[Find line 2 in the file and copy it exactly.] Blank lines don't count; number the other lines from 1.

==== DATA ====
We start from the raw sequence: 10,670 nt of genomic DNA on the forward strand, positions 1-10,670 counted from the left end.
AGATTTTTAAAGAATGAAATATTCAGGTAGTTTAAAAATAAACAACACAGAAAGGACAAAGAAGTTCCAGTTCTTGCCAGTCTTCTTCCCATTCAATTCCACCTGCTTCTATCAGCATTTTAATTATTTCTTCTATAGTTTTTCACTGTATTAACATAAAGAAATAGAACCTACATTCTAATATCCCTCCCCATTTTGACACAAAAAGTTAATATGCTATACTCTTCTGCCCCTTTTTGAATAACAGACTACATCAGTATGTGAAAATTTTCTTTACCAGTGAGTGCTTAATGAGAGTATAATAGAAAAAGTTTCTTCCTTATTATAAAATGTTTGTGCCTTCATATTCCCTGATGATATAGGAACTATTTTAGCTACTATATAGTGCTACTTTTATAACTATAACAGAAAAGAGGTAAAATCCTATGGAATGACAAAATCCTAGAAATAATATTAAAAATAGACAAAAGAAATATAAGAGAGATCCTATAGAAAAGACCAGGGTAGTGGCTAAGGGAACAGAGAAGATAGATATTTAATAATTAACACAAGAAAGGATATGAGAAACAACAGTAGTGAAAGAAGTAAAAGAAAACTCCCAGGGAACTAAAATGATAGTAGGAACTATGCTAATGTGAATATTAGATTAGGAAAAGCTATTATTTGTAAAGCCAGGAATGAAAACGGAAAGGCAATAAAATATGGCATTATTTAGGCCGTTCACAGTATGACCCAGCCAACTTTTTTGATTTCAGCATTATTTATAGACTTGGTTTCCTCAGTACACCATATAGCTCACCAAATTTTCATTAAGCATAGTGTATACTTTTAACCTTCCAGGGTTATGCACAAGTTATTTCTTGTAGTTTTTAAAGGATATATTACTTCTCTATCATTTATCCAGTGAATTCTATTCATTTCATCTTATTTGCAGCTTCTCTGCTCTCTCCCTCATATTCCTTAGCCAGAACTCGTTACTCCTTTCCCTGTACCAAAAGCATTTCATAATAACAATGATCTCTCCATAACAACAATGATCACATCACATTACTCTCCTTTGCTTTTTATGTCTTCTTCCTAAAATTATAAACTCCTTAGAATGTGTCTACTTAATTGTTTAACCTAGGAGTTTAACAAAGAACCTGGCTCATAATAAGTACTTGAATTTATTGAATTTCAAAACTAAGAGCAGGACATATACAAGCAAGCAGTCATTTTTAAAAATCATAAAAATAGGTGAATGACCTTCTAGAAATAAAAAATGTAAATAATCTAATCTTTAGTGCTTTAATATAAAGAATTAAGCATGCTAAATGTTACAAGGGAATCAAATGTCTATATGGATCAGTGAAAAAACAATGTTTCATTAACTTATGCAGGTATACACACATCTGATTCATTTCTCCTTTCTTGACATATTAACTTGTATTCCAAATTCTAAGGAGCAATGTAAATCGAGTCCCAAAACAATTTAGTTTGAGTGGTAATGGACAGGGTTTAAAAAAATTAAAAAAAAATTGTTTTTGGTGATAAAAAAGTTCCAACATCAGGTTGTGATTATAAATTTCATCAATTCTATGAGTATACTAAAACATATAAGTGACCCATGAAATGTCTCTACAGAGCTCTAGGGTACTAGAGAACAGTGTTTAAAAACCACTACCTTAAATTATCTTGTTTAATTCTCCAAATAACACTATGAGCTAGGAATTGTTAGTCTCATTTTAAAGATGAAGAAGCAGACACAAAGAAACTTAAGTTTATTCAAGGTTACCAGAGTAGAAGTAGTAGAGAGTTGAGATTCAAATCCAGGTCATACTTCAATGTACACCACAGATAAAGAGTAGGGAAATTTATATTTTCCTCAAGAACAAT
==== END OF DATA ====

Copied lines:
AGATTTTTAAAGAATGAAATATTCAGGTAGTTTAAAAATAAACAACACAGAAAGGACAAAGAAGTTCCAGTTCTTGCCAGTCTTCTTCCCATTCAATTCCACCTGCTTCTATCAGCATTTTAATTATTTCTTCTATAGTTTTTCACTGTATTAACATAAAGAAATAGAACCTACATTCTAATATCCCTCCCCATTTTGACACAAAAAGTTAATATGCTATACTCTTCTGCCCCTTTTTGAATAACAGACTACATCAGTATGTGAAAATTTTCTTTACCAGTGAGTGCTTAATGAGAGTATAATAGAAAAAGTTTCTTCCTTATTATAAAATGTTTGTGCCTTCATATTCCCTGATGATATAGGAACTATTTTAGCTACTATATAGTGCTACTTTTATAACTATAACAGAAAAGAGGTAAAATCCTATGGAATGACAAAATCCTAGAAATAATATTAAAAATAGACAAAAGAAATATAAGAGAGATCCTATAGAAAAGACCAGGGTAGTGGCTAAGGGAACAGAGAAGATAGATATTTAATAATTAACACAAGAAAGGATATGAGAAACAACAGTAGTGAAAGAAGTAAAAGAAAACTCCCAGGGAACTAAAATGATAGTAGGAACTATGCTAATGTGAATATTAGATTAGGAAAAGCTATTATTTGTAAAGCCAGGAATGAAAACGGAAAGGCAATAAAATATGGCATTATTTAGGCCGTTCACAGTATGACCCAGCCAACTTTTTTGATTTCAGCATTATTTATAGACTTGGTTTCCTCAGTACACCATATAGCTCACCAAATTTTCATTAAGCATAGTGTATACTTTTAACCTTCCAGGGTTATGCACAAGTTATTTCTTGTAGTTTTTAAAGGATATATTACTTCTCTATCATTTATCCAGTGAATTCTATTCATTTCATCTTATTTGCAGCTTCTCTGCTCTCTCCCTCATATTCCTTAGCCAGAACTCGTTACTCCTTTCCCTGTACCAAAAGCATTTCATAATAACAATGATCTCTCCATAACAACAATGATCACATCACATTACTCTCCTTTGCTTTTTATGTCTTCTTCCTAAAATTATAAACTCCTTAGAATGTGTCTACTTAATTGTTTAACCTAGGAGTTTAACAAAGAACCTGGCTCATAATAAGTACTTGAATTTATTGAATTTCAAAACTAAGAGCAGGACATATACAAGCAAGCAGTCATTTTTAAAAATCATAAAAATAGGTGAATGACCTTCTAGAAATAAAAAATGTAAATAATCTAATCTTTAGTGCTTTAATATAAAGAATTAAGCATGCTAAATGTTACAAGGGAATCAAATGTCTATATGGATCAGTGAAAAAACAATGTTTCATTAACTTATGCAGGTATACACACATCTGATTCATTTCTCCTTTCTTGACATATTAACTTGTATTCCAAATTCTAAGGAGCAATGTAAATCGAGTCCCAAAACAATTTAGTTTGAGTGGTAATGGACAGGGTTTAAAAAAATTAAAAAAAAATTGTTTTTGGTGATAAAAAAGTTCCAACATCAGGTTGTGATTATAAATTTCATCAATTCTATGAGTATACTAAAACATATAAGTGACCCATGAAATGTCTCTACAGAGCTCTAGGGTACTAGAGAACAGTGTTTAAAAACCACTACCTTAAATTATCTTGTTTAATTCTCCAAATAACACTATGAGCTAGGAATTGTTAGTCTCATTTTAAAGATGAAGAAGCAGACACAAAGAAACTTAAGTTTATTCAAGGTTACCAGAGTAGAAGTAGTAGAGAGTTGAGATTCAAATCCAGGTCATACTTCAATGTACACCACAGATAAAGAGTAGGGAAATTTATATTTTCCTCAAGAACAAT